Volume 78 / Number 8 - July 23 - 29, 2008
West and East Village, Chelsea, Soho, Noho, Little Italy, Chinatown and Lower East Side, Since
1933

An aerial view of the latest redesign proposal for Pier 40 by Camp/Group and Urban Dove with the Pier 40 Partnership.

Pier 40 plan sails smoothly for most part at committee

By Albert Amateau

Community Board 2’s Waterfront Committee last week got a floor-by-floor look at preliminary plans for the redevelopment of the 15-acre Pier 40 as “The People’s Pier.”

Although constrained by the Hudson River Park Trust, the state-city agency that controls the two-story pier at W. Houston St., not to discuss financial details of the plan, the expected lead development partner, Urban Dove/CampGroup, said the plan, including restoration of the pile system supporting the pier, would run about $430 million.

The project’s proposed cost includes three public schools, and perhaps a fourth, that the city School Construction Authority intends to build on the pier. Urban Dove is a nonprofit agency that develops public after-school programs and CampGroup is a for-profit provider of children’s summer camps. The People’s Pier proposal was developed with the input of the Pier 40 Partnership, a group of neighborhood parents seeking to dedicate Pier 40 for public recreation.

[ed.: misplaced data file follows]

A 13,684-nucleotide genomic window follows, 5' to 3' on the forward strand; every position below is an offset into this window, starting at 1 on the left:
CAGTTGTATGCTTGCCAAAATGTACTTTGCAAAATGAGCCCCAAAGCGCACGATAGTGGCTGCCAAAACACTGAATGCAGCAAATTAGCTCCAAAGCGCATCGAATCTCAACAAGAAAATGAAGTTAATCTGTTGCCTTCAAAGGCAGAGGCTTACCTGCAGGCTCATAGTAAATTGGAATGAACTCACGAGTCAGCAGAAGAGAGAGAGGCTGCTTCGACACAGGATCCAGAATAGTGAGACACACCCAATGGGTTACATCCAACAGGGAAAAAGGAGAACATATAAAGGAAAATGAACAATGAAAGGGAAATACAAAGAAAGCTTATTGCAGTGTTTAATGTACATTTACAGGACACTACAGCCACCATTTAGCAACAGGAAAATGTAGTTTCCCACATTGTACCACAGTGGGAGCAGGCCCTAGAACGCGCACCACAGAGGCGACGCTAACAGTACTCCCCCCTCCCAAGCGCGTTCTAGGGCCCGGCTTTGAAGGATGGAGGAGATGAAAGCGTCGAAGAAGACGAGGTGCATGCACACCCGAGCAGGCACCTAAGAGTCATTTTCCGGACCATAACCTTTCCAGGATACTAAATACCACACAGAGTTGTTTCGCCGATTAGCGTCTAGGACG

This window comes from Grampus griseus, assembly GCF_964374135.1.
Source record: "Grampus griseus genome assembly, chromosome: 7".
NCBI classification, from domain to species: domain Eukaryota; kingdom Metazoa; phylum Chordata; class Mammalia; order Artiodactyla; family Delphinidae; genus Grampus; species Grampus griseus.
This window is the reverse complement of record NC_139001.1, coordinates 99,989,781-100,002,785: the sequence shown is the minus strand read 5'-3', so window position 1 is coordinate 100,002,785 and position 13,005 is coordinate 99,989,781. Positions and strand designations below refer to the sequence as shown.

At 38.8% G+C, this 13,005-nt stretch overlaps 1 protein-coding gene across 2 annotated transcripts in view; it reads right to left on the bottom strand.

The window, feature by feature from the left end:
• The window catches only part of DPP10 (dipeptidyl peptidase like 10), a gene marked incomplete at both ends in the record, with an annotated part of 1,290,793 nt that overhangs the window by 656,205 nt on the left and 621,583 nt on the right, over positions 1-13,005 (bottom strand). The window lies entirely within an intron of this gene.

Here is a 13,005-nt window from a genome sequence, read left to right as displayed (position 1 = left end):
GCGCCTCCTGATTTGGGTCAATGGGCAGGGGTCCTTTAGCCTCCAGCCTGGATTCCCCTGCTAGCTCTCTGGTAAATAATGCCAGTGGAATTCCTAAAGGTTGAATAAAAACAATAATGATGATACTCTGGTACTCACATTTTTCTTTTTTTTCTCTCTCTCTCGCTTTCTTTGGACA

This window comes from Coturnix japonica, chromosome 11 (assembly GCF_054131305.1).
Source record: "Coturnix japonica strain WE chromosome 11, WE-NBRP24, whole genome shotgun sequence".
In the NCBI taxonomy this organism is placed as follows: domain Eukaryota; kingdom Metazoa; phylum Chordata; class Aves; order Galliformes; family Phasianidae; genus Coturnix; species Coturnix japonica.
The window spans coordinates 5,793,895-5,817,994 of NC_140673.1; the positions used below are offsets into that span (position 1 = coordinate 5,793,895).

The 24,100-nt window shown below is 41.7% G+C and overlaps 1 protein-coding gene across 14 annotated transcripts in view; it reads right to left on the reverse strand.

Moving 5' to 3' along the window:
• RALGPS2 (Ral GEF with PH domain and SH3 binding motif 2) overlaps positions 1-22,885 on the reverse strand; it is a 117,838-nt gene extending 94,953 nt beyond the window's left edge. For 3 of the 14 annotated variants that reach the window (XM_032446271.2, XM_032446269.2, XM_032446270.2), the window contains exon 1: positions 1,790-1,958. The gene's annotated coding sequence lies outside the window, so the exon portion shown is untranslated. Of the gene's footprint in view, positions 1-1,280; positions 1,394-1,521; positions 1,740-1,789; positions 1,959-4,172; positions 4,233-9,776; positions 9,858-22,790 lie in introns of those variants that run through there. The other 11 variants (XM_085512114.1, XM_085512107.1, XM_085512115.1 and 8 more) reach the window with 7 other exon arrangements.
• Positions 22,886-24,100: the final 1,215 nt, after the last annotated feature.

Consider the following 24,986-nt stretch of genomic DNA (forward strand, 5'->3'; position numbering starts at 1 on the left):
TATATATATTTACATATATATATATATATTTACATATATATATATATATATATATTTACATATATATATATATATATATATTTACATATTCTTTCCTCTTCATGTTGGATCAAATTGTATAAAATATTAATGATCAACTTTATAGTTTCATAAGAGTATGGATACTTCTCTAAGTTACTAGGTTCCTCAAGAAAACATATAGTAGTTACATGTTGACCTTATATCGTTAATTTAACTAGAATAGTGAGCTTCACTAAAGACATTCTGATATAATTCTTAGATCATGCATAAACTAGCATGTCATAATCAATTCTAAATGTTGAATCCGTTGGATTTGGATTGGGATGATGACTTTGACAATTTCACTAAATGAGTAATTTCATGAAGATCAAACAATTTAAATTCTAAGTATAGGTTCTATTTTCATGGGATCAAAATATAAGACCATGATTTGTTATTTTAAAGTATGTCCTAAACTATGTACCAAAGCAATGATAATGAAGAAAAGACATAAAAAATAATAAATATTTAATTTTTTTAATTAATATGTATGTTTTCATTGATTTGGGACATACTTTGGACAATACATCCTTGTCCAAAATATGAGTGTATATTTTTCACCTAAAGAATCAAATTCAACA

“This is a work in progress,” Richard Dattner, architect for the project, told the July 16 Waterfront Committee meeting, noting that the plans were subject to change during the negotiations leading up to the formal designation of the development team.

Noreen Doyle, vice president of the Trust, told the meeting that the next step in the process — conditional designation of the developer — would likely take four months, and a final decision would be subject to an environmental review that would take between 12 and 18 months.